D. Dowd Muska


Make Space Less Public, More Private

July 31, 2014

The International Space Station is built. The shuttle is retired. NASA, and its advocates, congressional patrons, and contractors, are struggling with a question: Now what?

The nation’s astro-bureaucracy launches science probes and researches aeronautics, but its raison d’être, in the eyes of most, is to put men in space. With no firm destination set, nasty scuffles are being waged between partisans for an asteroid visit, a moon colony, and a landing on Mars.

Roger D. Launius, NASA’s former chief historian and currently an associate director of the National Air and Space Museum, recognizes the need to think a bit bigger. “Historical Analogs for the Stimulation of Space Commerce,” published by NASA’s History Program Office, explores the past in an attempt to find a policy mechanism to abet “private-sector investment in space activities.” It’s a useful, if ultimately disappointing, monograph.

“For human spaceflight to expand into the future,” Launius writes, “there must be a compelling reason to undertake it.” Public support for government missions, he’s discovered, is no foundation. In the 1960s, when asked if NASA should send astronauts to the moon, “in virtually all cases a majority opposed doing so, even during the height of Apollo.” (In 2001, it was revealed that secretly, moonshot hero JFK was “not that interested in space.”) To this day, polls show that “the space program … [ranks] near the top of those activities of the federal government deserving to be cut.”

Since public enthusiasm won’t put Americans in space to stay, Launius suggests another tool. Public-private partnerships are “increasingly used in infrastructure and investment-heavy sectors as a means of leveraging public funding, operational efficiency, and risk.” They’ve been used in the past, too, and the historian examines six case studies “that fostered, through a range of efforts, many different initiatives that contributed to the nation’s economy, culture, and democratic status”: the building of the transcontinental railroad, the commercialization of air transportation, the monopolization of the telephone industry, U.S. exploration of Antarctica, “large public works projects” such as the TVA and rural electrification, and the creation and management of the National Park Service.

Launius glibly endorses the “broad mandate ‘to promote the general welfare’ of the people of the nation” as authorizing Washington to shower the six endeavors with direct investments, tax credits, land grants, favorable regulations, bond backing, loan guarantees, assistance from the military, and government contracts. But leaving the thoroughly legitimate constitutionality question aside, it’s troubling that he devotes so little attention to the waste, fraud, and corruption that often soiled the case studies. (Any chronicle of the nation’s first coast-to-coast railroad that doesn’t mention the Crédit Mobilier scandal verges on historical malpractice.)

Launius’s review concludes that NASA “must undergo significant shifts in programs and practices” -- specifically, the development of “more equal partnerships to accomplish its space exploration mandate.” The feds should no longer own and operate launch systems, but make use of “commercial firms,” leaving the agency’s big brains to “focus on deep space exploration, perhaps eventually visiting Mars.”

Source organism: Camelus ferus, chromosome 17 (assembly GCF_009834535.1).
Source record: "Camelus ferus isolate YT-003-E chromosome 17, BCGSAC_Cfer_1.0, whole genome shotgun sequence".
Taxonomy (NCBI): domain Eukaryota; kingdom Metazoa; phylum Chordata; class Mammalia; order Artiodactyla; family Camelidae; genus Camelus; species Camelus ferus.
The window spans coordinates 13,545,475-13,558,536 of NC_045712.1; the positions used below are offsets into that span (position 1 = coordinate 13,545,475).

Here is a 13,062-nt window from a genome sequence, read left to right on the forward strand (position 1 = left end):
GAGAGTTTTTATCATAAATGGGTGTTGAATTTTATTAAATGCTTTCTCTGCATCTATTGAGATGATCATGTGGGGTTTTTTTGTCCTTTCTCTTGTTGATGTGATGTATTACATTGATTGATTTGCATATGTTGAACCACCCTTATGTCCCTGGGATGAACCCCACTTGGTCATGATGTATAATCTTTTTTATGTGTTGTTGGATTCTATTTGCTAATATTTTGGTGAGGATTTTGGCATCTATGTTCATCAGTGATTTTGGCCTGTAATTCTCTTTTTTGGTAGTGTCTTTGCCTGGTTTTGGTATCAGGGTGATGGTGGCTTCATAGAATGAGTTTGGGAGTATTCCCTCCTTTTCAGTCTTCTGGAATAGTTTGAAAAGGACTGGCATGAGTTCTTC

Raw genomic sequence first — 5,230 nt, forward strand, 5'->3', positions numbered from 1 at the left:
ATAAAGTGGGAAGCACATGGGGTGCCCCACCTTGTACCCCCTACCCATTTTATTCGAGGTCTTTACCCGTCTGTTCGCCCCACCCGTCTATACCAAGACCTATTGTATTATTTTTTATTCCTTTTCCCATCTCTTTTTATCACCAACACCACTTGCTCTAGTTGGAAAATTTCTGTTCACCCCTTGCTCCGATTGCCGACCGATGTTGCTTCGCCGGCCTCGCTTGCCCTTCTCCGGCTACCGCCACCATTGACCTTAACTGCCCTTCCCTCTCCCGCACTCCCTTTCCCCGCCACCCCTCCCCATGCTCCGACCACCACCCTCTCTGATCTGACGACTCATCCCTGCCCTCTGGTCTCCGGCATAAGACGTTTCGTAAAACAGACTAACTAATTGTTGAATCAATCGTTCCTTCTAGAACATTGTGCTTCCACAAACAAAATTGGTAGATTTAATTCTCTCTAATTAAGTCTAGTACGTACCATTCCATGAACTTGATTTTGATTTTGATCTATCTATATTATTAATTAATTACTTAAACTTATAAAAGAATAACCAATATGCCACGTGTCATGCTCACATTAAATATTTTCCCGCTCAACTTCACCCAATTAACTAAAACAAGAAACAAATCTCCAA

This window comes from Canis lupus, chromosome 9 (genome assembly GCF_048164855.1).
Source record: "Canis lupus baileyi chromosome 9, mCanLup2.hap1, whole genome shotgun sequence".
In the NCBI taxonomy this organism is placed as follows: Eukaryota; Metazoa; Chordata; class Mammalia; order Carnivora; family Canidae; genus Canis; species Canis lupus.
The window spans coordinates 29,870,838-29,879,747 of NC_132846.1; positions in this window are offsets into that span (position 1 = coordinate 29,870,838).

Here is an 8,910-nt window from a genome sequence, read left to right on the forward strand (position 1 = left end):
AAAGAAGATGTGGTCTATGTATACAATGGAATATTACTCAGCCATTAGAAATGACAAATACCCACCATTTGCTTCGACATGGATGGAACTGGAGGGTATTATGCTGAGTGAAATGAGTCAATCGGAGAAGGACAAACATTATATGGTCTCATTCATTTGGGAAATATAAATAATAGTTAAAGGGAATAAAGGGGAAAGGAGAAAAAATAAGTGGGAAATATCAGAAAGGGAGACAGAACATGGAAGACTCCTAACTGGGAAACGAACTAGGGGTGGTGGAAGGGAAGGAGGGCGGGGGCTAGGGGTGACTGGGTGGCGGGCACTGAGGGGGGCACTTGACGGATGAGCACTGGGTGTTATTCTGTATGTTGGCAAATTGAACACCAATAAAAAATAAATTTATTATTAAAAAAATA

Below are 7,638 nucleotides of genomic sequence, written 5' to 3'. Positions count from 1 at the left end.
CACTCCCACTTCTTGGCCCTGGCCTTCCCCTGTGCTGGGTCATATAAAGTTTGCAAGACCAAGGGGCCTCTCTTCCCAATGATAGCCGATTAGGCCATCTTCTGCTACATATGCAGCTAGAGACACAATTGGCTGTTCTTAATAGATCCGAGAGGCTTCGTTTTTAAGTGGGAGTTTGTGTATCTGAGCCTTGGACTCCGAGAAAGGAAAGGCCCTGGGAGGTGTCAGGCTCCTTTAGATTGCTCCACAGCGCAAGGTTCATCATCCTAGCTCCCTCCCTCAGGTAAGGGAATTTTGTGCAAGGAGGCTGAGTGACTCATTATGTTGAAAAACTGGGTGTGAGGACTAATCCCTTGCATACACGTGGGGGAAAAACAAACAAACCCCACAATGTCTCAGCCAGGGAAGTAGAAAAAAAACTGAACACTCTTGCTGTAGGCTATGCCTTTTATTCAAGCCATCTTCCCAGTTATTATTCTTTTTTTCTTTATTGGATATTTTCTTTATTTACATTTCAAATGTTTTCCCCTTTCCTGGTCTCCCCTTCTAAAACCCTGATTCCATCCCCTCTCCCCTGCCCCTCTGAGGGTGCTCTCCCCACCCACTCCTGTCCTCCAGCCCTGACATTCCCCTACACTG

It’s a curious recommendation, since that’s what NASA is doing now. ISS cargo is delivered by SpaceX and Orbital Sciences, and competitively bid taxis are expected to begin ferrying astronauts in 2017. As for “deep space exploration,” the Space Launch System, which recently awarded a $2.8 billion contract for two core stages to Boeing, boasts that it will be “the most powerful rocket in history for deep space missions, including to an asteroid and ultimately to Mars.” (A likelier fate for the vehicle is a lengthy period of cost overruns and schedule slips, followed by cancelation.)

Launius is arguing for an enhanced version of the status quo, i.e., contract out orbital missions and continue to fund the decades-long fantasy that federal employees will one day put bootprints on the Red Planet. A vibrant vision for the future of manned spaceflight would eliminate NASA. As “Historical Analogs for the Stimulation of Space Commerce” documents, “1996 marked something of a milestone in the history of space access. In that year, worldwide commercial revenues in space for the first time surpassed all governmental spending on space.” The gap’s gotten bigger since then. While some zero-g ventures have stumbled, “the rise of a hospitality/tourism/entertainment industry” and for-profit “activities in the cislunar region” are no longer the daydreams of nerds. They’re close to realities.

If NASA’s dominance of spaceflight “is receding into the background as the 21st century progresses,” it’s a cause for celebration. So let’s go all the way, and vaporize a Cold War-era bureaucracy that doesn’t deserve a second act.

D. Dowd Muska (www.dowdmuska.com) writes about government, economics, and technology. Follow him on Twitter @dowdmuska.

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